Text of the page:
HAARP is the subject of numerous conspiracy theories. Various individuals have speculated about hidden motives and capabilities of the project. For example, Rosalie Bertell warned in 1996 about the deployment of HAARP as a military weapon. Michel Chossudovsky stated in a book published by the Committee on Monetary and Economic Reform that "recent scientific evidence suggests that HAARP is fully operational and has the ability of triggering floods, droughts, hurricanes and earthquakes."

Over time, HAARP has been blamed for triggering catastrophes such as floods, droughts, hurricanes, thunderstorms, earthquakes in Iran, Pakistan, Haiti, Turkey, Greece and the Philippines, major power outages, the downing of TWA Flight 800, Gulf War syndrome, and chronic fatigue syndrome.[

Allegations include the following:

Stanford University professor Umran Inan told Popular Science that weather-control conspiracy theories were "completely uninformed," explaining that "there's absolutely nothing we can do to disturb the Earth's weather systems. Even though the power HAARP radiates is very large, it's minuscule compared with the power of a lightning flash - and there are 50 to 100 lightning flashes every second. HAARP's intensity is very small."

Computer scientist David Naiditch characterizes HAARP as "a magnet for conspiracy theorists", saying that HAARP attracts their attention because "its purpose seems deeply mysterious to the scientifically uninformed".

Journalist Sharon Weinberger called HAARP "the Moby Dick of conspiracy theories" and said the popularity of conspiracy theories often overshadows the benefits HAARP may provide to the scientific community.

Austin Baird writing in the Alaska Dispatch said, "What makes HAARP susceptible to conspiracy criticism is simple. The facility doesn't open its doors in the same way as other federally-funded research facilities around the country, and it doesn't go to great efforts to explain the importance of its research to the public."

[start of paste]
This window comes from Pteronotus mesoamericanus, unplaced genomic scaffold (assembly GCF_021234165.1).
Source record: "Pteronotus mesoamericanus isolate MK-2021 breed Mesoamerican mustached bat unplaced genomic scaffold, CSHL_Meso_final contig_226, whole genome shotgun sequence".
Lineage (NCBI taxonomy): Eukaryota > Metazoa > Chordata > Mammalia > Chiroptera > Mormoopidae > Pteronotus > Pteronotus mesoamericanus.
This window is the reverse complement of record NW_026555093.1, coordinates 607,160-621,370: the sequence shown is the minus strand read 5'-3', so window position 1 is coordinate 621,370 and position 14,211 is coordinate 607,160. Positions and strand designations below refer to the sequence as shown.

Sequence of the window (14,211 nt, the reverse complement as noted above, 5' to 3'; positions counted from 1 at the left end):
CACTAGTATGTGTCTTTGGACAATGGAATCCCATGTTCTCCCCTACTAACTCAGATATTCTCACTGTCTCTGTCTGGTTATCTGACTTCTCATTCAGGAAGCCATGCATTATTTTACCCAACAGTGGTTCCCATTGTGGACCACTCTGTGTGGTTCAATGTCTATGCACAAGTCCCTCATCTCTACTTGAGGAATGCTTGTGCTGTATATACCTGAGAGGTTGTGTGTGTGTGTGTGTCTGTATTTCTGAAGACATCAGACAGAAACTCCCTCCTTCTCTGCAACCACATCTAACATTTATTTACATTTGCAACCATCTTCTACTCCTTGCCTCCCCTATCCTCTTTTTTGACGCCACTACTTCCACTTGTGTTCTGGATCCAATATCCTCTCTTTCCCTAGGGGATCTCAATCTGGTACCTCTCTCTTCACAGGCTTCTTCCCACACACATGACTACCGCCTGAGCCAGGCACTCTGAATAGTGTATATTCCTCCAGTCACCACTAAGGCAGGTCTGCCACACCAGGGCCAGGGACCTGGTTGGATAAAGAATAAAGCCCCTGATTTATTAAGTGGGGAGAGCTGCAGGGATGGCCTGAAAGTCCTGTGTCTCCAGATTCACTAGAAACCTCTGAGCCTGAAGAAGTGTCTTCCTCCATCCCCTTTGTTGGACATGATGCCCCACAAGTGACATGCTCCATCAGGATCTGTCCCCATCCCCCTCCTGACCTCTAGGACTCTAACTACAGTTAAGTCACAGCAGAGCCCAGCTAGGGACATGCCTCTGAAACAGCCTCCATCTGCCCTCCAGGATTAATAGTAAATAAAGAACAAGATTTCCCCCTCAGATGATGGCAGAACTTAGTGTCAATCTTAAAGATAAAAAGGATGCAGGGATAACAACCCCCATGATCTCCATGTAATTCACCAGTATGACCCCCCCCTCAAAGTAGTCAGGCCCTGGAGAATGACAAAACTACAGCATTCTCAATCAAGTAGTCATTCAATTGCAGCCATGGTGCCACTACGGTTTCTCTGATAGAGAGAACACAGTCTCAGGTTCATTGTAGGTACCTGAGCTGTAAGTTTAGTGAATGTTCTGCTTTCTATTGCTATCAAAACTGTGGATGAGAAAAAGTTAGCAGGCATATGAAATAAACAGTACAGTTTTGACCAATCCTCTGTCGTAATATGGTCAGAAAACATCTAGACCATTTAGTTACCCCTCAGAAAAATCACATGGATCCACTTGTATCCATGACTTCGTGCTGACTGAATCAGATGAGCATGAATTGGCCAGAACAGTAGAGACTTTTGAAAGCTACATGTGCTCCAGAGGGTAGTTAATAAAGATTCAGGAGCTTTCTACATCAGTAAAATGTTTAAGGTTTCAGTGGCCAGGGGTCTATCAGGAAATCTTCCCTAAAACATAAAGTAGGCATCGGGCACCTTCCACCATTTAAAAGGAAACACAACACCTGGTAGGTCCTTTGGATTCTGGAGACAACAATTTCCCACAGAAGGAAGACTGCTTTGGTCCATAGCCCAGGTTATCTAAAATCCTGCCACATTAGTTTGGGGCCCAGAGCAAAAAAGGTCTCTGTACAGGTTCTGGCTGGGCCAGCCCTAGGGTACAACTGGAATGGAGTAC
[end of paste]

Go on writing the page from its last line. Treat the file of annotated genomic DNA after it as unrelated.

In August 2016, in response to these claims, the facility announced it would have an open day, allowing visitors to tour the complex.




Research


HAARP's main goal is basic science research of the uppermost portion of the atmosphere, termed the ionosphere. Essentially a transition between the atmosphere and the magnetosphere, the ionosphere is where the atmosphere is thin enough that the sun's X-rays and UV rays can reach it, but thick enough that there are still enough molecules present to absorb those rays. Consequently, the ionosphere consists of a rapid increase in density of free electrons, beginning at ~70 km, reaching a peak at ~300 km, and then falling off again as the atmosphere disappears entirely by ~1,000 km. Various aspects of HAARP can study all of the main layers of the ionosphere.

The profile of the ionosphere is highly variable, changing constantly on timescales of minutes, hours, days, seasons, and years. This profile becomes even more complex near Earth's magnetic poles, where the nearly vertical alignment and intensity of earth's magnetic field can cause physical effects like aurorae.

The ionosphere is traditionally very difficult to measure. Balloons cannot reach it because the air is too thin, but satellites cannot orbit there because the air is still too thick. Hence, most experiments on the ionosphere give only small pieces of information. HAARP approaches the study of the ionosphere by following in the footsteps of an ionospheric heater called EISCAT near TromsŅ, Norway. There, scientists pioneered exploration of the ionosphere by perturbing it with radio waves in the 2–10 MHz range, and studying how the ionosphere reacts. HAARP performs the same functions but with more power and a more flexible and agile HF beam.

Some of the main scientific findings from HAARP include: Read more ...